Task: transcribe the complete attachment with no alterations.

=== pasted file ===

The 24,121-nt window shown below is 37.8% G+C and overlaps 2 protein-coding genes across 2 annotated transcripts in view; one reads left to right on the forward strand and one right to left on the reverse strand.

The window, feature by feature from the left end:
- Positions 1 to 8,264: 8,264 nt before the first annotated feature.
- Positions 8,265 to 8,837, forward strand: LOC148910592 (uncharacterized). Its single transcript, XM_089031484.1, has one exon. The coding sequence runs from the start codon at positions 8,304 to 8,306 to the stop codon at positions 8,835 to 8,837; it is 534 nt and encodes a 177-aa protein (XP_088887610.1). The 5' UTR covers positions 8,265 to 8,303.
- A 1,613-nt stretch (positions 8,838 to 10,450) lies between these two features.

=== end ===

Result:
The 24,121-nt window shown below is 37.8% G+C and overlaps 2 protein-coding genes across 2 annotated transcripts in view; one reads left to right on the forward strand and one right to left on the reverse strand.

The window, feature by feature from the left end:
- Positions 1 to 8,264: 8,264 nt before the first annotated feature.
- Positions 8,265 to 8,837, forward strand: LOC148910592 (uncharacterized). Its single transcript, XM_089031484.1, has one exon. The coding sequence runs from the start codon at positions 8,304 to 8,306 to the stop codon at positions 8,835 to 8,837; it is 534 nt and encodes a 177-aa protein (XP_088887610.1). The 5' UTR covers positions 8,265 to 8,303.
- A 1,613-nt stretch (positions 8,838 to 10,450) lies between these two features.